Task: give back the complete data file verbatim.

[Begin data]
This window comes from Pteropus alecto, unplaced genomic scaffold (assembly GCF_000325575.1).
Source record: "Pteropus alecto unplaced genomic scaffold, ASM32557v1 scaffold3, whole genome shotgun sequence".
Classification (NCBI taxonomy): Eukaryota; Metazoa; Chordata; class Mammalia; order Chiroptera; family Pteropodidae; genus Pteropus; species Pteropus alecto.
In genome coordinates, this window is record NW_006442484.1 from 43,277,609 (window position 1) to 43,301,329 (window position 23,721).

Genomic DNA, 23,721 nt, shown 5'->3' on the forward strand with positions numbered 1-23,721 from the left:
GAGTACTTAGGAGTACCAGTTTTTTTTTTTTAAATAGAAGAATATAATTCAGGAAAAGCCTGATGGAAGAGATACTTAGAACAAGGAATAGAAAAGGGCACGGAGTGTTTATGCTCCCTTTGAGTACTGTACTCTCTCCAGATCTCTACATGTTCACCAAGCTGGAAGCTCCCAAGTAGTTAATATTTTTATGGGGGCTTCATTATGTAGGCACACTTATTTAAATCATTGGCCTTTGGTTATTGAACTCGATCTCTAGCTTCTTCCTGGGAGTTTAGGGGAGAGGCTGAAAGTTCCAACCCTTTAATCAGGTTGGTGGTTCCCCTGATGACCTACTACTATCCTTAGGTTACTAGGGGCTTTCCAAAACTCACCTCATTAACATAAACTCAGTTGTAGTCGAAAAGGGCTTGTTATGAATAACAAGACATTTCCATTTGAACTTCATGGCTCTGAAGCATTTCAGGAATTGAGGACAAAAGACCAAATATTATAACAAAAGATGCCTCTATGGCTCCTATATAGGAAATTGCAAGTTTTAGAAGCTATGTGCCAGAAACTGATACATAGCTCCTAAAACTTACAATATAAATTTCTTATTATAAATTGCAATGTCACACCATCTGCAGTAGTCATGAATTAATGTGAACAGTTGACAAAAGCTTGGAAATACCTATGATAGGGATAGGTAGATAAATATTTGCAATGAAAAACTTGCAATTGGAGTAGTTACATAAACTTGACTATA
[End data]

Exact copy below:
This window comes from Pteropus alecto, unplaced genomic scaffold (assembly GCF_000325575.1).
Source record: "Pteropus alecto unplaced genomic scaffold, ASM32557v1 scaffold3, whole genome shotgun sequence".
Classification (NCBI taxonomy): Eukaryota; Metazoa; Chordata; class Mammalia; order Chiroptera; family Pteropodidae; genus Pteropus; species Pteropus alecto.
In genome coordinates, this window is record NW_006442484.1 from 43,277,609 (window position 1) to 43,301,329 (window position 23,721).

Genomic DNA, 23,721 nt, shown 5'->3' on the forward strand with positions numbered 1-23,721 from the left:
GAGTACTTAGGAGTACCAGTTTTTTTTTTTTAAATAGAAGAATATAATTCAGGAAAAGCCTGATGGAAGAGATACTTAGAACAAGGAATAGAAAAGGGCACGGAGTGTTTATGCTCCCTTTGAGTACTGTACTCTCTCCAGATCTCTACATGTTCACCAAGCTGGAAGCTCCCAAGTAGTTAATATTTTTATGGGGGCTTCATTATGTAGGCACACTTATTTAAATCATTGGCCTTTGGTTATTGAACTCGATCTCTAGCTTCTTCCTGGGAGTTTAGGGGAGAGGCTGAAAGTTCCAACCCTTTAATCAGGTTGGTGGTTCCCCTGATGACCTACTACTATCCTTAGGTTACTAGGGGCTTTCCAAAACTCACCTCATTAACATAAACTCAGTTGTAGTCGAAAAGGGCTTGTTATGAATAACAAGACATTTCCATTTGAACTTCATGGCTCTGAAGCATTTCAGGAATTGAGGACAAAAGACCAAATATTATAACAAAAGATGCCTCTATGGCTCCTATATAGGAAATTGCAAGTTTTAGAAGCTATGTGCCAGAAACTGATACATAGCTCCTAAAACTTACAATATAAATTTCTTATTATAAATTGCAATGTCACACCATCTGCAGTAGTCATGAATTAATGTGAACAGTTGACAAAAGCTTGGAAATACCTATGATAGGGATAGGTAGATAAATATTTGCAATGAAAAACTTGCAATTGGAGTAGTTACATAAACTTGACTATA